Whilst our estimates are drawn from a single centre, they closely reflect economic reality in India. To date, most economic data feeding India’s insurance schemes has been drawn from reimbursement records. However, an estimate cannot be made by sifting through the state nodal records of the monetary sums handed out in the form of reimbursements, as most often this money only covers the cost of the limited enlistments. The cost of treating oral cancer in a large and populous country like India also needs to be seen in the wider context of healthcare costs in LMIC. The five Brazil, Russia, India, China, and South Africa countries comprise more than 40% of the world’s population and 25% of the global Gross Domestic Product (GDP) . The economic losses due to cancer related mortality among just these countries were nearly 46.3 billion in 2012 . Being one of the largest and fastest growing economies, a 1.29% GDP (as per Financial Year 2019–20) spending on healthcare services lands India at the tail end of the global list . India recorded an astounding total productivity loss of 6.7 billion USD because of cancer alone, representing 0.36% of the GDP . This loss was only second to South Africa that recorded 0.49% of its GDP lost to cancer. Interestingly, the productivity losses due to premature mortality and morbidity in LMICs have been shown to be the highest due to lip and oral cancer, with India leading at an astounding total of USD 740 million (USD30,563 loss/death) . In fact, these costs are rapidly rising as younger individuals are being afflicted more commonly in India compared to western countries. Since most patients are at an economically productive age, this debilitation results in higher indirect losses due to premature disability and death. Using a human capital approach and the World Bank’s labour force statistics for India, the median age of diagnosis (47 years) and a reported 5-year survival rate of 50% would result in a productivity loss of approximately USD 310 million at the end of 5 years [26, 41, 42]. When all these costs are added together, the result is a catastrophic loss to the economy, let alone the intangible human loss of pain and suffering.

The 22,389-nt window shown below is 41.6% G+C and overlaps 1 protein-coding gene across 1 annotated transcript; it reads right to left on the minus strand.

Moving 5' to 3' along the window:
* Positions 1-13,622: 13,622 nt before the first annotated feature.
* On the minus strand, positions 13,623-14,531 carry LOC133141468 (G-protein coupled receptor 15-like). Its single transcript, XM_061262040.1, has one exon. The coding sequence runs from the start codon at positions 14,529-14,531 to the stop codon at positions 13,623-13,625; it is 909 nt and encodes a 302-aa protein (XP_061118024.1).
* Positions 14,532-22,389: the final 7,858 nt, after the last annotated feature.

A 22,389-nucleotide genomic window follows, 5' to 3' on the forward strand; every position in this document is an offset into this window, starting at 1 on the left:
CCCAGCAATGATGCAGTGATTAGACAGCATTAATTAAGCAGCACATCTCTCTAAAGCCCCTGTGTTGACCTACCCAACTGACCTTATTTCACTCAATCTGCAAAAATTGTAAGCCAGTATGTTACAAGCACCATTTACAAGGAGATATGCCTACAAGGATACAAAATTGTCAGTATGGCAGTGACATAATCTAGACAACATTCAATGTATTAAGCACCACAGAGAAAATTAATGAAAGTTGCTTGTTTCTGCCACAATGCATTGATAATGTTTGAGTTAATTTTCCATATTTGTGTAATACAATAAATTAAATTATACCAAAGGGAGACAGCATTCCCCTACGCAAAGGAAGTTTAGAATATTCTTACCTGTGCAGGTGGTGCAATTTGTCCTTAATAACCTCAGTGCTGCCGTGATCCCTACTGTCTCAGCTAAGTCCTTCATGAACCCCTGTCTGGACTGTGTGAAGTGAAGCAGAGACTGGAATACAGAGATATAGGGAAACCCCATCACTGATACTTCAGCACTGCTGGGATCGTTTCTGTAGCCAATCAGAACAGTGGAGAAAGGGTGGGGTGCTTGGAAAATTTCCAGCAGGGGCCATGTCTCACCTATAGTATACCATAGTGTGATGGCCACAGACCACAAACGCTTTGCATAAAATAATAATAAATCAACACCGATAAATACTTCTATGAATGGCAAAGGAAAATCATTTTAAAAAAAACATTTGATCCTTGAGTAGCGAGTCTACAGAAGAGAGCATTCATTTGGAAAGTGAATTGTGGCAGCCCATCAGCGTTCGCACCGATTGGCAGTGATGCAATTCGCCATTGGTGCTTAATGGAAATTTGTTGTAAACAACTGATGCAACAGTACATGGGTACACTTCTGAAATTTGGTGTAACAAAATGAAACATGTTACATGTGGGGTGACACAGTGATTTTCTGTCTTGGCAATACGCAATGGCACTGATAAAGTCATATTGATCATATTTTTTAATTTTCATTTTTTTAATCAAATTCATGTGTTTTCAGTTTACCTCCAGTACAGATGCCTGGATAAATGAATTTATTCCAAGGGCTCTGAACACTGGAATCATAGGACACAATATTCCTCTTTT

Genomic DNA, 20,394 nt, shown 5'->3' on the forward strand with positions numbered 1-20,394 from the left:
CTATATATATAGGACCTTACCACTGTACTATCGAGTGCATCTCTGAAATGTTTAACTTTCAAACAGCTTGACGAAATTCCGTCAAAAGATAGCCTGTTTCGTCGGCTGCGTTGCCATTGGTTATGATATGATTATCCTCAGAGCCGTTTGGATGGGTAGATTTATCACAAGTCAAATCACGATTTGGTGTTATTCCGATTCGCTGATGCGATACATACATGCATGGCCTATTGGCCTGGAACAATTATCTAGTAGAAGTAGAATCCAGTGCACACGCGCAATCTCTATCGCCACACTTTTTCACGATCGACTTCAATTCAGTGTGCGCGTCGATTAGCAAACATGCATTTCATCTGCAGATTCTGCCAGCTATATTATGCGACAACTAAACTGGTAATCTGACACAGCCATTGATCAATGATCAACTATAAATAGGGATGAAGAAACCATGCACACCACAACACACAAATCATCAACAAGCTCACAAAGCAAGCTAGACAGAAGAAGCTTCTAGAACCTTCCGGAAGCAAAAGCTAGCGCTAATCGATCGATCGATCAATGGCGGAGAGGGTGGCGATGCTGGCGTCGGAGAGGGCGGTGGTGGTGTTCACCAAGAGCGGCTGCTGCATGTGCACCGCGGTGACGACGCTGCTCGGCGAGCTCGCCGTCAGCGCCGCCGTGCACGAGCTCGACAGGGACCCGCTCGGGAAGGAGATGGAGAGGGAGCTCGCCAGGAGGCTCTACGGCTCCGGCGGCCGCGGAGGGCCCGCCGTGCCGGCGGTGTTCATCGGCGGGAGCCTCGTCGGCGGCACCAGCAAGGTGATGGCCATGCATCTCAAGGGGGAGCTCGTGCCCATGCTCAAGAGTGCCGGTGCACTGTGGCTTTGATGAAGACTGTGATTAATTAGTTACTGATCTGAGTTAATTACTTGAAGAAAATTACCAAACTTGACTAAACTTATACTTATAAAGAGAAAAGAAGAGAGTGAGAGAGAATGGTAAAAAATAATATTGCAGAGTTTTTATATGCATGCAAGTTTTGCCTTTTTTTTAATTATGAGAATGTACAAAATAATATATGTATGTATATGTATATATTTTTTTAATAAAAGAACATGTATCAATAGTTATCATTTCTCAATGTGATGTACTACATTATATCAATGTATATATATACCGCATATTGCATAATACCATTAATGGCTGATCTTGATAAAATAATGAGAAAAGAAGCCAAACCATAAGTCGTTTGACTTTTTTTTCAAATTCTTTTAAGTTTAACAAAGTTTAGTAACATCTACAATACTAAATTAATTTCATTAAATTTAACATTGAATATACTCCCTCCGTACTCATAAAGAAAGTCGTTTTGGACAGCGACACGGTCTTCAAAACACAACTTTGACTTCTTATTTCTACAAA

Direct treatment costs come hand in hand with out of pocket expenditures by patients and families in India. The approximate average spend on healthcare is USD85 per capita which is three to four times lower than neighbouring LMICs like Sri Lanka, China and Thailand and far from the High-Income Countries (HICs) . With the per capita income at about USD1,600, the central and state government in India have made provisions to combat these cancers for people below a certain income level . To add to this, there is a large disparity between the expenditure borne by an individual to avail cancer care in a private or public hospital. As per the Ministry of Statistics and Programme Implementation’s survey for the Key Indicators of Social Consumption in India, the average medical expenditure in a private hospital was a little more than 4 times that of a public hospital . Our study resulted in an estimated cost of oral cancer treated at a semi aided facility, the true impact, combining private and public care, would be significantly higher than projected. Besides using their income and savings, people borrow money or sell their assets to meet their healthcare needs, eventually pushing 60 million people into poverty each year . Public expenditure on cancer in India still remains below USD10 per person (compared with more than USD100/person in HICs), and overall public expenditure on health care is still under 1.5% of the GDP . With the objective of health for all, the government has introduced novel schemes such as the ‘Ayushman Bharat’ [45, 46]. These insurances were conceived to reduce the financial burden on the poor and vulnerable groups arising out of catastrophic hospital expenses and ensure their access to quality health services. Under the world’s most anticipated and largest state-funded framework of healthcare, the government has capped procedural treatment costs for over a thousand empanelled cancer treatment packages, ranging from USD15 to over USD2,000 . These rates are not based on objective evidence of the true cost of cancer management in the public system. One of the only other Indian studies on the cost analysis of different services involved in managing head and neck cancers found a cost of USD773 to perform a single head and neck surgery . Based on a reasonable estimate of relevant packages for oral cancer management, the Pradhan Mantri Jan Arogya Yojana reimbursements would range from USD295 to USD1,018 for early oral cancer and USD1,808 for advanced cases. This is about 1.5 times lower than the estimates that have been derived from the current results highlighting a need for reconsideration in government pricing policy for oral cancer.